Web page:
Landscape painting in Europe and America greatly increased in prominence during the 18th and particularly the 19th century.
Describe the emergence of landscape painting in France, England, Holland, and the United States during the years of the Enlightenment
The decline of explicitly religious works, a result of the Protestant Reformation, contributed to the rise in the popularity of landscapes.
English painters, working in the Romantic tradition, became well known for watercolor landscapes in the 18th century.
Artists in the Barbizon School brought landscape painting to prominence in France, and were inspired by English landscape artist John Constable. The Barbizon school was an important precursor to Impressionism.
The glorified depiction of a nation's natural wonders, and the development of a distinct national style, were both ways in which nationalism influenced landscape painting in Europe and America.
The Hudson River School was the most influential landscape art movement in 19th century America.
En plein air is a French expression that means "in the open air," and refers to the act of painting outdoors. In the mid-19th century, working in natural light became particularly important to the Barbizon School and Impressionism.
Dutch and English Landscape Painting
Landscape painting depicts natural scenery such as mountains, valleys, trees, rivers, and forests, in which the main subject is typically a wide view and the elements are arranged into a coherent composition. During the Dutch Golden Age of painting of the 17th century, this type of painting greatly increased in popularity, and many artists specialized in the genre. In particular, painters of this era were known for developing extremely subtle, realist techniques of depicting light and weather. The popularity of landscape painting in this region, during this time, was in part a reflection of the virtual disappearance of religious art in the Netherlands, which was then a Calvinist society. In the 18th and 19th centuries, religious painting declined across all of Europe, and the movement of Romanticism spread, both of which provided important historical ingredients for landscape painting to ascend to a more prominent place in art.
In England, landscapes had initially only been painted as the backgrounds for portraits, and typically portrayed the parks or estates of a landowner. This changed as a result of Anthony van Dyck, who, along with other Flemish artists living in England, began a national tradition. In the 18th century, watercolor painting, mostly of landscapes, became an English speciality. The nation had both a buoyant market for professional works of this variety, and a large number of amateur painters. By the beginning of the 19th century, the most highly regarded English artists were all, for the most part, dedicated landscapists, including John Constable, J.M.W. Turner, and Samuel Palmer.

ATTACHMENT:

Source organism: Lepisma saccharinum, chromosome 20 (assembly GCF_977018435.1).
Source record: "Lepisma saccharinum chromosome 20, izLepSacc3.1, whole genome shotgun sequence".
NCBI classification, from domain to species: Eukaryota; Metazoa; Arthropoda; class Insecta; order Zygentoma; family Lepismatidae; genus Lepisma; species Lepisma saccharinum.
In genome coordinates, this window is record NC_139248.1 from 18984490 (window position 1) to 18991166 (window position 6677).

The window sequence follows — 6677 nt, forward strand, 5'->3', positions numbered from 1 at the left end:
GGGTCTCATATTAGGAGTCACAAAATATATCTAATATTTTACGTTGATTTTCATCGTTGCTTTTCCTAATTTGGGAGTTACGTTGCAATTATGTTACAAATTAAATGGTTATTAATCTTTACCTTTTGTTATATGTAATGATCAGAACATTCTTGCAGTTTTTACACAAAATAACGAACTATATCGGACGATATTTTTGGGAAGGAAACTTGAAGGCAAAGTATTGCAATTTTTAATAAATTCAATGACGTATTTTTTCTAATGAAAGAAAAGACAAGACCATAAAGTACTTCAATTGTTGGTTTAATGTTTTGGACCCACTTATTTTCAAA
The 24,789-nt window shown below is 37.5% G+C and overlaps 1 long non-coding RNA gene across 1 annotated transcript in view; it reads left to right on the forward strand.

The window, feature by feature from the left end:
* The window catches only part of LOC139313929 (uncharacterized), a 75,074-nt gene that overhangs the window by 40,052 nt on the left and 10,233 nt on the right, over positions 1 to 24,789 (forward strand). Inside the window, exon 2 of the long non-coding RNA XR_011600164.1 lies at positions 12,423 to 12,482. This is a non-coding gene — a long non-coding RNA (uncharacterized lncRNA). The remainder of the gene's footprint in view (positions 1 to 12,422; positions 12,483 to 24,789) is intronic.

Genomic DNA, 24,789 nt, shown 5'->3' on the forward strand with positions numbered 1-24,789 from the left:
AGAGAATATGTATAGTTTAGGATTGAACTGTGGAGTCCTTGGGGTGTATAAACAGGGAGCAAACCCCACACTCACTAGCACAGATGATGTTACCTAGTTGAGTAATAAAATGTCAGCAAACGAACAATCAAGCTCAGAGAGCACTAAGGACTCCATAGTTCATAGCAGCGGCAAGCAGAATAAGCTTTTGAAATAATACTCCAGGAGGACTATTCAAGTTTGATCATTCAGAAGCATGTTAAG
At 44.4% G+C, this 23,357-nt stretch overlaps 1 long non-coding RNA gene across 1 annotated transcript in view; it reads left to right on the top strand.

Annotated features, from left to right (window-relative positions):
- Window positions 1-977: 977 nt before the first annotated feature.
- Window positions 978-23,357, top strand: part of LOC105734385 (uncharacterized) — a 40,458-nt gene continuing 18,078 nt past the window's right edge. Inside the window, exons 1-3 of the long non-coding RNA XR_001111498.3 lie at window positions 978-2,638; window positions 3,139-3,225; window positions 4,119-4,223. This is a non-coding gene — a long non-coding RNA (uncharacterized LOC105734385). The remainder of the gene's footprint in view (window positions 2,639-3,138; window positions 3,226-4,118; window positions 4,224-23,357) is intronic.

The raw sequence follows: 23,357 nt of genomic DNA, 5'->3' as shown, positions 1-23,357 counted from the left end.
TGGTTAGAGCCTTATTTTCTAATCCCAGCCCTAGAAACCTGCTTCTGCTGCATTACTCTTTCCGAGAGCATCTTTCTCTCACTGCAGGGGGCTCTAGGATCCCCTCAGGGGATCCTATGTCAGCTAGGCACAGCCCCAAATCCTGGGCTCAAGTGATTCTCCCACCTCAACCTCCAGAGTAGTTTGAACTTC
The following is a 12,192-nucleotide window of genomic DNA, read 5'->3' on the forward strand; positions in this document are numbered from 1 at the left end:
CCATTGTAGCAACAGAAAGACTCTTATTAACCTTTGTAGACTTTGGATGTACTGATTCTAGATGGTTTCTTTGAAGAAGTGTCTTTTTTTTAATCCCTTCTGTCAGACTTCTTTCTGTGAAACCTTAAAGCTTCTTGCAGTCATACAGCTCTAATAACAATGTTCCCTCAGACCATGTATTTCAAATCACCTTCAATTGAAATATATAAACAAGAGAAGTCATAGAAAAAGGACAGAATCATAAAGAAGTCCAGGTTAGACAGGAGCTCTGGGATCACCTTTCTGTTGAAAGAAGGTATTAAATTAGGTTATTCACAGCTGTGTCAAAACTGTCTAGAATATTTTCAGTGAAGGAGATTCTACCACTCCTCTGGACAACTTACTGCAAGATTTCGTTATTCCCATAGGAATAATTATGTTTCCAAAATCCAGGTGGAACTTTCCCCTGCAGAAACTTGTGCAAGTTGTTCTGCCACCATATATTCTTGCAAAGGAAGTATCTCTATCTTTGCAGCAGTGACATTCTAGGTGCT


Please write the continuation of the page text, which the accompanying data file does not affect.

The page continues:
French painters were slower to develop an interest in landscapes, but in 1824, the Salon de Paris exhibited the works of John Constable, an extremely talented English landscape painter. His rural scenes influenced some of the younger French artists of the time, moving them to abandon formalism and to draw inspiration directly from nature. During the revolutions of 1848, artists gathered in Barbizon to follow Constable's ideas, making nature the subject of their paintings. They formed what is referred to as the Barbizon School.
During the late 1860s, the Barbizon painters attracted the attention of a younger generation of French artists studying in Paris. Claude Monet, Pierre-Auguste Renoir, Alfred Sisley, and Frédéric Bazille among others, practiced plein air painting and developed what would later be called Impressionism, an extremely influential movement.
In Europe, as John Ruskin noted, and Sir Kenneth Clark confirmed, landscape painting was the "chief artistic creation of the 19th century," and "the dominant art." As a result, in the times that followed, it became common for people to "assume that the appreciation of natural beauty and the painting of landscape was a normal and enduring part of our spiritual activity."
Nationalism in Landscape Painting
Nationalism has been implicated in the popularity of 17th century Dutch landscapes, and in the 19th century, when other nations, such as England and France, attempted to develop distinctive national schools of their own. Painters involved in these movements often attempted to express the unique nature of the landscape of their homeland.
The Hudson River School
In the United States, a similar movement, called the Hudson River School, emerged in the 19th century and quickly became one of the most distinctive worldwide purveyors of landscape pieces. American painters in this movement created works of mammoth scale in an attempt to capture the epic size and scope of the landscapes that inspired them. The work of Thomas Cole, the school's generally acknowledged founder, seemed to emanate from a similar philosophical position as that of European landscape artists. Both championed, from a position of secular faith, the spiritual benefits that could be gained from contemplating nature. Some of the later Hudson River School artists, such as Albert Bierstadt, created less comforting works that placed a greater emphasis (with a great deal of Romantic exaggeration) on the raw, terrifying power of nature.